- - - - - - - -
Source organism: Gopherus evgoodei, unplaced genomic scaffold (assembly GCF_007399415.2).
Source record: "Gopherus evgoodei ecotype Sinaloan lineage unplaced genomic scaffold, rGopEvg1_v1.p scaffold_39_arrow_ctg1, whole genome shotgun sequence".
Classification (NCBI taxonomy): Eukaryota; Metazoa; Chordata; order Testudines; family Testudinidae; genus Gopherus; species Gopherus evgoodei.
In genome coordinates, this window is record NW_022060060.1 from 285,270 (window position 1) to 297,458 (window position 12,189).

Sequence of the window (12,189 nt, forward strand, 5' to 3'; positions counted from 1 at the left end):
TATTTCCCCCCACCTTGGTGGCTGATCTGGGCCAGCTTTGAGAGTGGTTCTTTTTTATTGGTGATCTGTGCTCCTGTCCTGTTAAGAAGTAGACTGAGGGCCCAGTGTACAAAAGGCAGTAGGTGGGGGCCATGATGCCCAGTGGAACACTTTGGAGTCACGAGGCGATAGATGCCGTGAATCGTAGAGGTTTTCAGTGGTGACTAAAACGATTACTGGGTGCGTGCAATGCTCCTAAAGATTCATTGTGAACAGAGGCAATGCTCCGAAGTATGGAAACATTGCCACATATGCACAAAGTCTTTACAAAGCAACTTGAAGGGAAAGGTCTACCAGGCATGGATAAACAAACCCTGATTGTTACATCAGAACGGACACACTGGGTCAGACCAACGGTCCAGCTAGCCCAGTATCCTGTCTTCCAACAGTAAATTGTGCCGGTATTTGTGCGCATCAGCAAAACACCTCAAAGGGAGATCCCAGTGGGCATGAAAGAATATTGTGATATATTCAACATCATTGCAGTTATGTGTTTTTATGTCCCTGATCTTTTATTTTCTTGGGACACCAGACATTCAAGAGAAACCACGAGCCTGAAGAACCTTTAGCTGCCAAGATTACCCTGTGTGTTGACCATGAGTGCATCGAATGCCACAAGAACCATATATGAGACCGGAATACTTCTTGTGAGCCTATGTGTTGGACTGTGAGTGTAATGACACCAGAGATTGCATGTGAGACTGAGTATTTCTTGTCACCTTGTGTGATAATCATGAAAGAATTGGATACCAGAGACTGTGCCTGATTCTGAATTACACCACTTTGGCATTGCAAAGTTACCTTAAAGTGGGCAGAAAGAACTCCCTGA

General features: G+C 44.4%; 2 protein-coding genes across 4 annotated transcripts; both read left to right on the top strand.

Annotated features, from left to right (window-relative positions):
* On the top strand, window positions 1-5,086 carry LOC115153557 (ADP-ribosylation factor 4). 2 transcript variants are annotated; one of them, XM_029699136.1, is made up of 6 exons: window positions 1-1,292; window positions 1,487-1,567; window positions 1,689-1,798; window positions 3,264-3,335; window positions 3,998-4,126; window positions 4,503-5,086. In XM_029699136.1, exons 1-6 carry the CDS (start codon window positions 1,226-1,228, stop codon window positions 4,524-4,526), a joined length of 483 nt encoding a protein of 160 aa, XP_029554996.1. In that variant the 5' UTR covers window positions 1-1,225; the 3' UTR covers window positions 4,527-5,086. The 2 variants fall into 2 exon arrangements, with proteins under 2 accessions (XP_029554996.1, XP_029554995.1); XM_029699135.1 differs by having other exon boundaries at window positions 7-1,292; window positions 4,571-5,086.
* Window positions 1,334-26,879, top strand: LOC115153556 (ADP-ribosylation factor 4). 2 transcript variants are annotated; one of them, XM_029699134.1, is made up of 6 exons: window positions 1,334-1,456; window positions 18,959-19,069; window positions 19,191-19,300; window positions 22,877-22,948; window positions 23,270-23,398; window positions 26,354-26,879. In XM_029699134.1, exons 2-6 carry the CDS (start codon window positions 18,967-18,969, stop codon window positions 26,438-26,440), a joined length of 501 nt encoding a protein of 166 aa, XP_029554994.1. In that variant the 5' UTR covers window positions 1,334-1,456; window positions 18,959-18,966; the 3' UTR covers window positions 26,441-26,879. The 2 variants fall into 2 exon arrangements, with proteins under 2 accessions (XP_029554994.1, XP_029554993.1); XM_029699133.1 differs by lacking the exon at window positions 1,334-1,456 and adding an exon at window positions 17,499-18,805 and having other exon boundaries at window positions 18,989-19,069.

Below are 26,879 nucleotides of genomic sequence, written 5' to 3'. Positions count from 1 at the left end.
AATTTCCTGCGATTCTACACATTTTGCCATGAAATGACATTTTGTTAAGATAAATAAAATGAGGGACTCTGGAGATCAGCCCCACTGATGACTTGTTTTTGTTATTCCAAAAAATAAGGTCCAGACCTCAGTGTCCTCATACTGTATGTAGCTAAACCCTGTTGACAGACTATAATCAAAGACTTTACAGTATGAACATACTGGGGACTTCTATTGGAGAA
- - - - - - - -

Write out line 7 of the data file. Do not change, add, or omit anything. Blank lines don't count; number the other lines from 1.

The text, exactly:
General features: G+C 44.4%; 2 protein-coding genes across 4 annotated transcripts; both read left to right on the top strand.